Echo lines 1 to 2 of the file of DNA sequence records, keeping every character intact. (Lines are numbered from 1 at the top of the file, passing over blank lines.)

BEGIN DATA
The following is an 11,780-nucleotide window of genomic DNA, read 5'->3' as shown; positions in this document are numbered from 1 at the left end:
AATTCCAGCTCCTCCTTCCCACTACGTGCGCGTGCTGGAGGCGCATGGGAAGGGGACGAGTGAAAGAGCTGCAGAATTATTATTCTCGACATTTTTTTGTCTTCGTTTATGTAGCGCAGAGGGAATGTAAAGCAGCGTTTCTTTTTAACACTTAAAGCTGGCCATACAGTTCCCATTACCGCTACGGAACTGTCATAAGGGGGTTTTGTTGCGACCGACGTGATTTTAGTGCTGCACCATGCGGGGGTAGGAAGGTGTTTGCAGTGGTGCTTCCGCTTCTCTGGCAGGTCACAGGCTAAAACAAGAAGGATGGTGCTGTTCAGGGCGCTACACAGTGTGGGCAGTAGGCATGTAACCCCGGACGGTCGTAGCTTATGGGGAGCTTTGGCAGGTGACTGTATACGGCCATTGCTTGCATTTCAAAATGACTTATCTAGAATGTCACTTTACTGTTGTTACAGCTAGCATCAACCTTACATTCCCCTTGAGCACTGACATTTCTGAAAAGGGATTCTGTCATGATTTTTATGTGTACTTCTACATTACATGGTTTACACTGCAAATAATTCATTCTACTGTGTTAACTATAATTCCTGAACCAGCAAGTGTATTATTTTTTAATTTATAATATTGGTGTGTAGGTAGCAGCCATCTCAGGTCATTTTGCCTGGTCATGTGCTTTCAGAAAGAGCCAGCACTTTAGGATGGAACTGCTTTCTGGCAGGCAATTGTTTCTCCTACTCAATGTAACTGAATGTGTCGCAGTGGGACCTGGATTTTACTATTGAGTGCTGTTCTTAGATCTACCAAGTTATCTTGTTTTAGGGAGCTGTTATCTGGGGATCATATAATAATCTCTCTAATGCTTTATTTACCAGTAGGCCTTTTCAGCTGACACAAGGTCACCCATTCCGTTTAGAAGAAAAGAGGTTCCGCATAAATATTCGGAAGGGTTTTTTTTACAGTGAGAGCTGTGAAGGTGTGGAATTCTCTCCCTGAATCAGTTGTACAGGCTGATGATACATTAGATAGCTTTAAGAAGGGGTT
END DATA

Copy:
The following is an 11,780-nucleotide window of genomic DNA, read 5'->3' as shown; positions in this document are numbered from 1 at the left end:
AATTCCAGCTCCTCCTTCCCACTACGTGCGCGTGCTGGAGGCGCATGGGAAGGGGACGAGTGAAAGAGCTGCAGAATTATTATTCTCGACATTTTTTTGTCTTCGTTTATGTAGCGCAGAGGGAATGTAAAGCAGCGTTTCTTTTTAACACTTAAAGCTGGCCATACAGTTCCCATTACCGCTACGGAACTGTCATAAGGGGGTTTTGTTGCGACCGACGTGATTTTAGTGCTGCACCATGCGGGGGTAGGAAGGTGTTTGCAGTGGTGCTTCCGCTTCTCTGGCAGGTCACAGGCTAAAACAAGAAGGATGGTGCTGTTCAGGGCGCTACACAGTGTGGGCAGTAGGCATGTAACCCCGGACGGTCGTAGCTTATGGGGAGCTTTGGCAGGTGACTGTATACGGCCATTGCTTGCATTTCAAAATGACTTATCTAGAATGTCACTTTACTGTTGTTACAGCTAGCATCAACCTTACATTCCCCTTGAGCACTGACATTTCTGAAAAGGGATTCTGTCATGATTTTTATGTGTACTTCTACATTACATGGTTTACACTGCAAATAATTCATTCTACTGTGTTAACTATAATTCCTGAACCAGCAAGTGTATTATTTTTTAATTTATAATATTGGTGTGTAGGTAGCAGCCATCTCAGGTCATTTTGCCTGGTCATGTGCTTTCAGAAAGAGCCAGCACTTTAGGATGGAACTGCTTTCTGGCAGGCAATTGTTTCTCCTACTCAATGTAACTGAATGTGTCGCAGTGGGACCTGGATTTTACTATTGAGTGCTGTTCTTAGATCTACCAAGTTATCTTGTTTTAGGGAGCTGTTATCTGGGGATCATATAATAATCTCTCTAATGCTTTATTTACCAGTAGGCCTTTTCAGCTGACACAAGGTCACCCATTCCGTTTAGAAGAAAAGAGGTTCCGCATAAATATTCGGAAGGGTTTTTTTTACAGTGAGAGCTGTGAAGGTGTGGAATTCTCTCCCTGAATCAGTTGTACAGGCTGATGATACATTAGATAGCTTTAAGAAGGGGTT